“Where,” Ren said, half-gasping. He was seated again, and Demi was holding him in place with a free hand. “W-we need to know—”

Ren?” Demi interrupted.

“Where… where is—”

Ren went abruptly silent. So did everything else. All at once, all Syr could hear was a strange, shrill whine, a noise that came from everywhere and nowhere all at once. The human went rigid as a board, and both kwazai were laying hands upon him and shouting silently.
Then Ren threw his head back, and an unseen force flung Syr onto his back like a rag doll.

He lay there gasping for a short while, unable to think through the throbbing pain in his head at first. It worsened as he lifted himself up, leaving him heaving uselessly for a moment. The shrill noise was gone now, but there were little spots of light burning in the back of his eyes, which lingered briefly even after he’d opened them.

Once those cleared, Syr righted himself with a groan. He gingerly turned his head toward Ren and found him standing at his full height, apparently steady on his feet. Both kwazai stood very close to him, as did Karo, but none of them appeared to be supporting him.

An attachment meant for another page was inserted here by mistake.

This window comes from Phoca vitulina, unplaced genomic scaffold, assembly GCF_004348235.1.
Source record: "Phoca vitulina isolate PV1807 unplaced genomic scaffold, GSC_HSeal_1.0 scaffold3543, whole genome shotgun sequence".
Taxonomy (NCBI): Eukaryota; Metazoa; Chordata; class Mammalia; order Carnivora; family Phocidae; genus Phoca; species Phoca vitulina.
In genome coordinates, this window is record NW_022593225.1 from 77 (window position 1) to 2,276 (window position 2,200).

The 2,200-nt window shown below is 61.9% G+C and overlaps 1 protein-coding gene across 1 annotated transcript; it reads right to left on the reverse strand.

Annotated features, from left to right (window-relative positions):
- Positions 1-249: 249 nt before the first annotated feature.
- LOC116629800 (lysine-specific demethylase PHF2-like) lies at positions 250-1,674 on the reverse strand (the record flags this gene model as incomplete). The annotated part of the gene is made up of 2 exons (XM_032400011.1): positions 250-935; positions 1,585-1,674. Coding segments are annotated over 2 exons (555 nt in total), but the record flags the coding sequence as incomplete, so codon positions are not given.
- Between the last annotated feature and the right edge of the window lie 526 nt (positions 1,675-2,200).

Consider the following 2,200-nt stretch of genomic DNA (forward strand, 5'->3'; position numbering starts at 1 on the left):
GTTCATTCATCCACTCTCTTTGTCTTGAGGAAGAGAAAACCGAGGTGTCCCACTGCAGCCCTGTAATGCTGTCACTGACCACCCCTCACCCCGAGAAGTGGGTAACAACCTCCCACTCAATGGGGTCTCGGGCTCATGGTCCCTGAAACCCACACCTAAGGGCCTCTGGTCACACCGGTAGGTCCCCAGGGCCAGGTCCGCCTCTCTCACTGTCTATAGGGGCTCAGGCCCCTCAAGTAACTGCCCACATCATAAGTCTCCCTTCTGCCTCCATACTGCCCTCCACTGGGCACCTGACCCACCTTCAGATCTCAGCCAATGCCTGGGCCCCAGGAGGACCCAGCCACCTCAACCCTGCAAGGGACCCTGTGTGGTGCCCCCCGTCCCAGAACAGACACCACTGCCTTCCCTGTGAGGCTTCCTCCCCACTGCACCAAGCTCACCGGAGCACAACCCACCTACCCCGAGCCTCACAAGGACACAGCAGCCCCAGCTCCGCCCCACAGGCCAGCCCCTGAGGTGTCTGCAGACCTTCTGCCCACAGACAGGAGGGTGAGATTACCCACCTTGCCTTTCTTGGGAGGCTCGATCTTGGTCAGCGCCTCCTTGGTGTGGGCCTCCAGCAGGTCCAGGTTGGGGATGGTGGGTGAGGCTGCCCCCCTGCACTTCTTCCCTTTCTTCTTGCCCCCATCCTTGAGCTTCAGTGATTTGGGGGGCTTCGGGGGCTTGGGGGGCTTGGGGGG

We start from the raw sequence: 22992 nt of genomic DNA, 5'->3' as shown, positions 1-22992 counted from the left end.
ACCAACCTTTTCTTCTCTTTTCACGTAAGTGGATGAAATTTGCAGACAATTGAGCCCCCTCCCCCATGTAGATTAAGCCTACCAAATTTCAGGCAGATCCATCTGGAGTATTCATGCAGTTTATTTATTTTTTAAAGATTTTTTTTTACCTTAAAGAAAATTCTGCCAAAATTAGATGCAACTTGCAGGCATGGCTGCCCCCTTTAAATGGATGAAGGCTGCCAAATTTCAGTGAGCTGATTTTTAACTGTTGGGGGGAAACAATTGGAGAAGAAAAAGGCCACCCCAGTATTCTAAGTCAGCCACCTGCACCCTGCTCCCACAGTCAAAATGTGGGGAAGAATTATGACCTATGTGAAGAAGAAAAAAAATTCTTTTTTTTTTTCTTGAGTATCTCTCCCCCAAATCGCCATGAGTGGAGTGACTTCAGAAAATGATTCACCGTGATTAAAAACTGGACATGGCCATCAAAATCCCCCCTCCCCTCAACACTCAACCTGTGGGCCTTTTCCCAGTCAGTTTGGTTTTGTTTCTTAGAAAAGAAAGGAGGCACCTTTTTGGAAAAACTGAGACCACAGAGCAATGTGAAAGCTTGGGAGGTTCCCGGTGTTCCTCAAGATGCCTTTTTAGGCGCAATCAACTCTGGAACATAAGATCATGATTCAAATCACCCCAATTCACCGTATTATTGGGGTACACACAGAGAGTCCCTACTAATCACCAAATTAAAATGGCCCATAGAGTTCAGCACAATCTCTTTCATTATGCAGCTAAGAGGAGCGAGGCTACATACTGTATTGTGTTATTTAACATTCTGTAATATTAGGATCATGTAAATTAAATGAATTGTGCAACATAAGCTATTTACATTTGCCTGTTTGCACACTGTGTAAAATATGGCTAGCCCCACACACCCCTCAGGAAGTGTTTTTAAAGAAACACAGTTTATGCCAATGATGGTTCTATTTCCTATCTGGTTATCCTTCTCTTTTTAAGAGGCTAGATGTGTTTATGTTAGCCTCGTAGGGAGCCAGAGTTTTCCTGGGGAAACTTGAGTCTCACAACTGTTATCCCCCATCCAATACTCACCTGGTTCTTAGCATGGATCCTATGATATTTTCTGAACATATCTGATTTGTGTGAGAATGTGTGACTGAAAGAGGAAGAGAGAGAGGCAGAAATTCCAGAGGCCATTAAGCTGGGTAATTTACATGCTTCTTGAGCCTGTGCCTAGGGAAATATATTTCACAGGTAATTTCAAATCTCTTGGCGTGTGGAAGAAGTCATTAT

“I’m fine,” Ren told them. “I’m… I’m genuinely fine. I feel better than I’ve felt in days. What the hell…” He shook his head. “What’s going on with me? What did I just do?”

“Something psychic,” Syr said, his voice hushed with awe and lingering disbelief. If he hadn’t been on the receiving end of the phenomenon himself, there’d have been much more of the latter. But he knew what he’d felt. The particular, primal discomfort that element caused was unmistakable.

“The closest thing I can compare it to would be a confusion attack,” Demi said. “A weak one, thankfully for you and the weezing, but… yeah. That was the real thing, Ren.”

“Okay,” Ren said. “Okay. So what does that mean for me?” He swallowed audibly. “What am I?”

“Human,” Acheron answered, but there was the slightest hint of uncertainty in his tone. “As far as I can tell.” He sent a questioning look Demi’s way.